Paper #3 - ISHA Annual Scientific Meeting 2016

A T-Capsulotomy Provides Increased Hip Joint Visualization Compared to an Extended Interportal Capsulotomy: Implications For Improved Capsular Management

Alexander Weber, MD, Chicago, IL UNITED STATES
Benjamin Kuhns, MD, Chicago, IL UNITED STATES
Jeffrey Grzyowski, BS, Chicago, IL UNITED STATES
Thomas H. Wuerz, MD, MSc, Boston, Massachusetts UNITED STATES
Mahmoud M Khair, MD, Chicago, IL UNITED STATES
David Levy, MD, Chicago, IL UNITED STATES
Gregory Cvetanovich
Gift C. Ukwuani, MD, Chicago, IL UNITED STATES
Elizabeth Shewman, PhD, Chicago, Illinois UNITED STATES
Shane J. Nho, MD, MS, Chicago, IL UNITED STATES

Rush University Medical Center, Chicago, Il, UNITED STATES

FDA Status Not Applicable

Summary: We demonstrate significantly increased visualization with a T-capsulotomy compared to an interportal capsulotomy.

Abstract:
Introduction:
The standard interportal and T-capsulotomies utilized in hip arthroscopy violate the iliofemoral ligament. The T-limb of the capsulotomy is inline with the fibers of the IFL whereas extension of the interportal capsulotomy cuts perpendicular to additional IFL fibers. Growing biomechanical and clinical evidence suggests that the treating hip arthroscopist must balance creating a capsulotomy large enough to adequately address underlying pathology while not compromising the integrity of the hip capsule, which can potentially lead to iatrogenic instability. The purpose of this study was to compare the cross-sectional area (CSA) of joint visualization between interportal and T-capsulotomies.

Methods:
Twelve fresh-frozen cadaveric hips were dissected to their capsuloligamentous complexes and fixed in a custom apparatus in neutral hip position. Eight hips underwent sequential interportal capsulotomies at lengths of 2, 4, 6, and 8 cm. Four hips underwent sequential T-capsulotomies with the first sequence consisting of a 4 cm interportal and a 2 cm T-capsulotomy (Half-T). The second sequence was to expand the T-capsulotomy to 4 cm (Full-T). Following each sequence in both capsulotomy groups, a high-resolution digital photograph was taken from a standardized distance and angle with a calibration marker in place. The joint exposure gained from each capsulotomy was determined by measuring joint cross-sectional area (CSA) with ImageJ software (NIH, Bethesda, MD). Comparisons were made using t-tests and analysis of variance (ANOVA) where appropriate.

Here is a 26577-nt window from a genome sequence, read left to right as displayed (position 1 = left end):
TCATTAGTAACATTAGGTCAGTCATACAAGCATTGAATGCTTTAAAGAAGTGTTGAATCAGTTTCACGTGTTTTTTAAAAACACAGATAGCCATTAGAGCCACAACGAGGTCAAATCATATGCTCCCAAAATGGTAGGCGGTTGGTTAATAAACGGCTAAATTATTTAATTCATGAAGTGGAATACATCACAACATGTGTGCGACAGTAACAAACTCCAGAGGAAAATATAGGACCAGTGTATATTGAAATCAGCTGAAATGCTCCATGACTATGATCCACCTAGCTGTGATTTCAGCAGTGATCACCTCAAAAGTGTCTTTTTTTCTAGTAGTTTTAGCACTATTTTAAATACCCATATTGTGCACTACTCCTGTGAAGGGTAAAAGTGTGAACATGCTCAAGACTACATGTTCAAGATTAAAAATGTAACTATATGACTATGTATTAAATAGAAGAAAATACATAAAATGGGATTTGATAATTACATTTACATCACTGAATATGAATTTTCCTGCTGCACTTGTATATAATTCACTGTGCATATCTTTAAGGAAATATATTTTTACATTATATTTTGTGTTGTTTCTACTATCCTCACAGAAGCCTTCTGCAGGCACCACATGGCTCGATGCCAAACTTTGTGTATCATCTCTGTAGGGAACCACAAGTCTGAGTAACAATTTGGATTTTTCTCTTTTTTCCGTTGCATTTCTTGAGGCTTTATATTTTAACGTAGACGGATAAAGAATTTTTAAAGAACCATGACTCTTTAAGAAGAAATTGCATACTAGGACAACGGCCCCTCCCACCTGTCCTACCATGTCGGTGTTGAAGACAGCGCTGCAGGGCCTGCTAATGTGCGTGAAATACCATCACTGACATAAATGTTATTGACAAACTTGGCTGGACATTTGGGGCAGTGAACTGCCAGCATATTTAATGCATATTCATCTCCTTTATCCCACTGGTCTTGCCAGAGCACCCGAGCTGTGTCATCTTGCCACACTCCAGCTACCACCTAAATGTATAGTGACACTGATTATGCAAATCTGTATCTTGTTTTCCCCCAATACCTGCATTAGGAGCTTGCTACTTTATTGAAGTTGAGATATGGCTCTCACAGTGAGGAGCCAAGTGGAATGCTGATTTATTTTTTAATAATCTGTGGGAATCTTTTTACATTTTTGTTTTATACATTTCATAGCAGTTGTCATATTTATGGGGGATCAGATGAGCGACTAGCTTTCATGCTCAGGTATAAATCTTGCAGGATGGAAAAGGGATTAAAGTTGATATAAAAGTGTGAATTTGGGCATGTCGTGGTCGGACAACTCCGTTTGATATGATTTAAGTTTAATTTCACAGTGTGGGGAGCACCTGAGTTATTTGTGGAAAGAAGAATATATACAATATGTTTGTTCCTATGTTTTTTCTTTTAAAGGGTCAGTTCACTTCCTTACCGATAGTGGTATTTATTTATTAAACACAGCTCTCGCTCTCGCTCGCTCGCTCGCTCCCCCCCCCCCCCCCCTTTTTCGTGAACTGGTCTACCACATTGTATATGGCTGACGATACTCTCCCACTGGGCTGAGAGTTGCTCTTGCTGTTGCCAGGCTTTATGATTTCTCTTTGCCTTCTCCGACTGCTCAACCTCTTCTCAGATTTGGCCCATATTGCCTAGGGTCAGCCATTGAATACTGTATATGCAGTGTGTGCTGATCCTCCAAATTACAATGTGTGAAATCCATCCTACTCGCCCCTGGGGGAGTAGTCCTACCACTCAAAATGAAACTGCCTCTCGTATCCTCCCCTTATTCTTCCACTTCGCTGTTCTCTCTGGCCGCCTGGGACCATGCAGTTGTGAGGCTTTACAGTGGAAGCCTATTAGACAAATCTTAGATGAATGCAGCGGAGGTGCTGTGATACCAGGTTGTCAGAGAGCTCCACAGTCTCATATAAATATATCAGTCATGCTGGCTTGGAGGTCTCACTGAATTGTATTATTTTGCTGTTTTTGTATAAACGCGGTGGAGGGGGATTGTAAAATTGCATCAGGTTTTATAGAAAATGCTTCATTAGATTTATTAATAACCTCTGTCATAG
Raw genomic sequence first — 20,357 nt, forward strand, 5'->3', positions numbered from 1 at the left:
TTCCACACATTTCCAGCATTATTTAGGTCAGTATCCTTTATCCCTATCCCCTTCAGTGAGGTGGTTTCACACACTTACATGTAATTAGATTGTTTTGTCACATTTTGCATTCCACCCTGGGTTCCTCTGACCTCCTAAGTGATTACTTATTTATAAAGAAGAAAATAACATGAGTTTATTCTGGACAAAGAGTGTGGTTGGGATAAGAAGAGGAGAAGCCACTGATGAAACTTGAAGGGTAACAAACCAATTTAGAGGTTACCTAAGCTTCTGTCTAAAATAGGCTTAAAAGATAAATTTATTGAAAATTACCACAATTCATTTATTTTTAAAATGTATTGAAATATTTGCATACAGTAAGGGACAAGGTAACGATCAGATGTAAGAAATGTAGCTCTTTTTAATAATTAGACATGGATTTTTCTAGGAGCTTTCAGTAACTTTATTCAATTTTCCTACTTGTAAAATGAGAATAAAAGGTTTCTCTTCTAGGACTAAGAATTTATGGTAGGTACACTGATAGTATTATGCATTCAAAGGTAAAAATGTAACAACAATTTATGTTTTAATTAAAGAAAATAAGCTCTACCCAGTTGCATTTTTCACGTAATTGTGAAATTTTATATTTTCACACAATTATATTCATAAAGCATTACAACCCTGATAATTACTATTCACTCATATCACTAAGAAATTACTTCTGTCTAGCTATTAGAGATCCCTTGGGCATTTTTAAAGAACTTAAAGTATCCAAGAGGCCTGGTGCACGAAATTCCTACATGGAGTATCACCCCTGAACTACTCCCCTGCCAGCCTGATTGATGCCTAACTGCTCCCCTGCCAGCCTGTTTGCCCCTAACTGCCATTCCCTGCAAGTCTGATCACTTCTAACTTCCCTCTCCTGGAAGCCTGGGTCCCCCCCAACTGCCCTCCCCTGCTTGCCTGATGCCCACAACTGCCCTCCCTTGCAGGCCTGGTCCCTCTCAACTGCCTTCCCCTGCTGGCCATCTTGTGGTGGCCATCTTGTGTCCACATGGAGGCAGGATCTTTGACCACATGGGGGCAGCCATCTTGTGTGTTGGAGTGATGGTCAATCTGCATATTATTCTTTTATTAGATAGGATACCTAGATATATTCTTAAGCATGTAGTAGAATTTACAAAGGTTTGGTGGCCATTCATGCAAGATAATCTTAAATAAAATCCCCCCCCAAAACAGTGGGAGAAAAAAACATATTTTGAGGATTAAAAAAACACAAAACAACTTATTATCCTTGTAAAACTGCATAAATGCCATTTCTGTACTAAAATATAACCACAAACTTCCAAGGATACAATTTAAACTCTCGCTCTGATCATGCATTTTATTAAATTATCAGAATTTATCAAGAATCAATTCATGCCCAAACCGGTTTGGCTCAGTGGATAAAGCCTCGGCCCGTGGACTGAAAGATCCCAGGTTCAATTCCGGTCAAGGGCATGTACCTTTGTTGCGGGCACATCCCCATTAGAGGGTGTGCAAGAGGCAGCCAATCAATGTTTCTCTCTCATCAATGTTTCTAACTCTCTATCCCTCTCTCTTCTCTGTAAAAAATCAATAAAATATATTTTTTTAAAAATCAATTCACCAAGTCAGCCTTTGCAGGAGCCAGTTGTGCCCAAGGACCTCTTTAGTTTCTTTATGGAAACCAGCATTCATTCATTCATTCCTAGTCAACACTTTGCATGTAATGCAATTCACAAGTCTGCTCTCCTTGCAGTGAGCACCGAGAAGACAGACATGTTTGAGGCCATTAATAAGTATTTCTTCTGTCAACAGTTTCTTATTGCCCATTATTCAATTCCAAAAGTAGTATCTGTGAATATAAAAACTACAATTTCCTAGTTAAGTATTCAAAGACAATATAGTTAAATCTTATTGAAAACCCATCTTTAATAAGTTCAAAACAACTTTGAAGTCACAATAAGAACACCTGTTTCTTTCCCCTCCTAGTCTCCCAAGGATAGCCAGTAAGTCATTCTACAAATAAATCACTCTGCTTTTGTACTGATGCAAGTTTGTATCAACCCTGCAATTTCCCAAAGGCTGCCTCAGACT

Results:
There was no significant difference in the age of cadaveric hips in the interportal cohort (65.6 ± 10.83 years) as compared to the T-capsulotomy cohort (63.3 ± 2.5 years), p=0.53. The results of the sequential interportal capsulotomies demonstrated statistically significant increased CSA visualization with each increase in length (2cm: 0.58 ± 0.21cm2; 4cm: 2.14 ± 0.48 cm2; 6cm: 3.57±0.96 cm2; and 8cm: 4.22 ± 1.16 cm2, p<0.001 for all). For the T-capsulotomy group the average CSA visualization significantly increased from 3.54 ± 0.86 cm2 for the Half-T to 6.63 ± 0.90 cm2 for the Full-T (p=0.005). The Half-T CSA visualization was statistically comparable to the 6 cm and 8 cm interportal capsulotomy (p=0.09, p=, respectively). The Full-T had significantly superior CSA visualization area as compared to the 6 cm and 8 cm interportal capsulotomies (p<0.0001 for both).

Conclusion:
The most common reason for revision hip arthroscopy is due to residual FAI, and therefore, the surgeon should employ a capsular management strategy that will allow optimal visualization and restoration of biomechanical characteristics of the IFL. When improved joint exposure is necessary, T-capsulotomy should be considered given the significantly increased joint visualization compared to an extensile interportal capsulotomy.